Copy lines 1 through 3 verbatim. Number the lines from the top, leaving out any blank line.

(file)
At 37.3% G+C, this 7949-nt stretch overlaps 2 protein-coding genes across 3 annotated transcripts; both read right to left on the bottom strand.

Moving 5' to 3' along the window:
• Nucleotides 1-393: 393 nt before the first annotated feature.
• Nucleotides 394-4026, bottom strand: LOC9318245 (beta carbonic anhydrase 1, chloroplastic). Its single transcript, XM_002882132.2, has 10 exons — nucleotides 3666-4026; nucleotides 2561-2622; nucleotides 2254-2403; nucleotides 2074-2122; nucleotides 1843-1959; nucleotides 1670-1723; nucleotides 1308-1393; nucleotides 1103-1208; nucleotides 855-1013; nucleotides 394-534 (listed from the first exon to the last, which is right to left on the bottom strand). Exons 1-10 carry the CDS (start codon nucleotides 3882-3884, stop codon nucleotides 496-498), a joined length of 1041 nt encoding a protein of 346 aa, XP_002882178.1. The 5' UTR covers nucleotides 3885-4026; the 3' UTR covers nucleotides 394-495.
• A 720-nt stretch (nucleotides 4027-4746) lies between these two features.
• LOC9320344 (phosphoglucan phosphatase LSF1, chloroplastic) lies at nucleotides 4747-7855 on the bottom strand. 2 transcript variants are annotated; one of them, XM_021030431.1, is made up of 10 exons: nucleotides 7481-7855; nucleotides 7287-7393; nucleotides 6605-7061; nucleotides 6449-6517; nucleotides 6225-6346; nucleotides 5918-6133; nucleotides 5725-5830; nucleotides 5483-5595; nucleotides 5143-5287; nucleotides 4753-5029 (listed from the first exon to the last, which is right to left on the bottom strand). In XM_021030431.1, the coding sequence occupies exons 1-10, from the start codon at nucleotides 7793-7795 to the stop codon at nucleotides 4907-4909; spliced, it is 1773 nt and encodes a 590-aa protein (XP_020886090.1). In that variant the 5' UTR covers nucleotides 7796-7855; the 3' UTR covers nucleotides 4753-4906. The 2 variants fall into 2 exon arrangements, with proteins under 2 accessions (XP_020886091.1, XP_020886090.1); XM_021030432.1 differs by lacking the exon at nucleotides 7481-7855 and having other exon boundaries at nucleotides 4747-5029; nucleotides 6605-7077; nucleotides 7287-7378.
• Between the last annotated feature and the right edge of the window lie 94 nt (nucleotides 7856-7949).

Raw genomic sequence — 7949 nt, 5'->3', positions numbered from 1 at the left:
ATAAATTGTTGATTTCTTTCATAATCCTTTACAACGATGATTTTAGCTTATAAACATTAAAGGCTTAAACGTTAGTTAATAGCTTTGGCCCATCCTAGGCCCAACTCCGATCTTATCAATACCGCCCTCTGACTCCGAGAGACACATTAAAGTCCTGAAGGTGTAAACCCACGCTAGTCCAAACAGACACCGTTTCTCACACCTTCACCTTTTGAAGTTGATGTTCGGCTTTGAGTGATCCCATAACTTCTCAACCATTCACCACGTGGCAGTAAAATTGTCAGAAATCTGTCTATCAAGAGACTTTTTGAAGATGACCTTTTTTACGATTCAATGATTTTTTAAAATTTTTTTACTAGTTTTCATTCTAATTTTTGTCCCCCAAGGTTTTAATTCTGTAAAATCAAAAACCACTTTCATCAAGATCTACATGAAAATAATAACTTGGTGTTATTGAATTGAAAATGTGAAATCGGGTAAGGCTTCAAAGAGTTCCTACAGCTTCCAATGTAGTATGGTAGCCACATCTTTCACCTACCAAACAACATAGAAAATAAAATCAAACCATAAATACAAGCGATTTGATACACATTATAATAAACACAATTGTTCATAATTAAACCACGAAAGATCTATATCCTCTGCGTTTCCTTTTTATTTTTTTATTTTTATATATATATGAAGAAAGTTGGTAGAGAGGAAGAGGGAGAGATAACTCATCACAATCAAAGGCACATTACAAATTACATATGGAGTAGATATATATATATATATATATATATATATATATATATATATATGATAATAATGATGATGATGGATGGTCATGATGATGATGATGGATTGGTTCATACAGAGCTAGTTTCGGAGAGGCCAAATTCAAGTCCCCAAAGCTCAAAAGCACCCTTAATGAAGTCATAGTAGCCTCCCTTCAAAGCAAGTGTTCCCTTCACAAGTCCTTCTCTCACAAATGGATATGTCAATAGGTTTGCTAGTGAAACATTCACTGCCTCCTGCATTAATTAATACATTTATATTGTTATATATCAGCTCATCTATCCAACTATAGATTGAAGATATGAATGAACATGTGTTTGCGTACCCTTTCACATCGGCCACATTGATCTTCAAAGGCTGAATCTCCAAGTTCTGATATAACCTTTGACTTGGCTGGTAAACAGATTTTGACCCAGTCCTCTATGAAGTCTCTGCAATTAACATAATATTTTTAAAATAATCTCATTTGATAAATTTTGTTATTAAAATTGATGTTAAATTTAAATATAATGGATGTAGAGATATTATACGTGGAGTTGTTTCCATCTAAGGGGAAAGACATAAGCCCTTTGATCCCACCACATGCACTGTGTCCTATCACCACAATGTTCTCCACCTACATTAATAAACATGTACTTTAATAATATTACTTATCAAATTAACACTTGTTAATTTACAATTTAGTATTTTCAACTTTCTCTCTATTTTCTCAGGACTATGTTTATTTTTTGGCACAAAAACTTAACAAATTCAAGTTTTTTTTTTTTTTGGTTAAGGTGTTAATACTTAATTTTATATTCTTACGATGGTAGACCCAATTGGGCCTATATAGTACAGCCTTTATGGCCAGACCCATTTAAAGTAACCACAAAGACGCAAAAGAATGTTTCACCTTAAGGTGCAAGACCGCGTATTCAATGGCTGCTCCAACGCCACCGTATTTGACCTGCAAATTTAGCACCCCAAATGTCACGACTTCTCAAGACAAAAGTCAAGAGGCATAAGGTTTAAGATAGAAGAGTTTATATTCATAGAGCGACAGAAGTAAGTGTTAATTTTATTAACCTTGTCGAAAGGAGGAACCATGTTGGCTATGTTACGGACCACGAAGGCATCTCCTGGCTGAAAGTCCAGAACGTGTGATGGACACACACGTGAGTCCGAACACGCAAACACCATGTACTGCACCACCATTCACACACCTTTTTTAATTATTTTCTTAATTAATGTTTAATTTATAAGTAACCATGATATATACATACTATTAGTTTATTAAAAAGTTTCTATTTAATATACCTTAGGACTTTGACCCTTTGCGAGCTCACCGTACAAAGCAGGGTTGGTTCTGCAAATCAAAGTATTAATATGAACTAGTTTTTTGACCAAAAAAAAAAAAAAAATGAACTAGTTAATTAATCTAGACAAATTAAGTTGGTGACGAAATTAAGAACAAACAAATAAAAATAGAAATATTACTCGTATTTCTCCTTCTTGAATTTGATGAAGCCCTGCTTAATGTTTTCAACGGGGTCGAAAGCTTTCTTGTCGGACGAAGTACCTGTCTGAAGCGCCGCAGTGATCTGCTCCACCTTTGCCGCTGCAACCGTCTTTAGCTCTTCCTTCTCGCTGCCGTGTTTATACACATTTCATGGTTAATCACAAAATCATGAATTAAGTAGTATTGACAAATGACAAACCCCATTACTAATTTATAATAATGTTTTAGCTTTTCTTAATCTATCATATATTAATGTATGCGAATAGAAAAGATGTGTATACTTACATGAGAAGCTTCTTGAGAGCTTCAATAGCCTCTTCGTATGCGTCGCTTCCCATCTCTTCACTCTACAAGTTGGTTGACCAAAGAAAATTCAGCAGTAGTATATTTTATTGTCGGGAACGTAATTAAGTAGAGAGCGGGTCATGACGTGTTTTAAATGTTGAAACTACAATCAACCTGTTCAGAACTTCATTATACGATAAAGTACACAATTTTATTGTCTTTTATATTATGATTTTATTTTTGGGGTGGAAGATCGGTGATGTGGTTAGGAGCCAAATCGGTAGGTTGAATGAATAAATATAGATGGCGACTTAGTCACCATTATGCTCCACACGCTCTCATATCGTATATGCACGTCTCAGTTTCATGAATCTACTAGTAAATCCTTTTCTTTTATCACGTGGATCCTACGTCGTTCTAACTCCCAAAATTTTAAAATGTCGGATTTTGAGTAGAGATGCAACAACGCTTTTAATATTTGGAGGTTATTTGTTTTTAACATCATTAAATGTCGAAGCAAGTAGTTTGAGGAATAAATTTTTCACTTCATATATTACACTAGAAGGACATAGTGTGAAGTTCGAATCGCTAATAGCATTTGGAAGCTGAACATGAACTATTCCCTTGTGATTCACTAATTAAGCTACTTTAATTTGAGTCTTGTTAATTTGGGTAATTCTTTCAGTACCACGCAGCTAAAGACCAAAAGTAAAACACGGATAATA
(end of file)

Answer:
At 37.3% G+C, this 7949-nt stretch overlaps 2 protein-coding genes across 3 annotated transcripts; both read right to left on the bottom strand.

Moving 5' to 3' along the window:
• Nucleotides 1-393: 393 nt before the first annotated feature.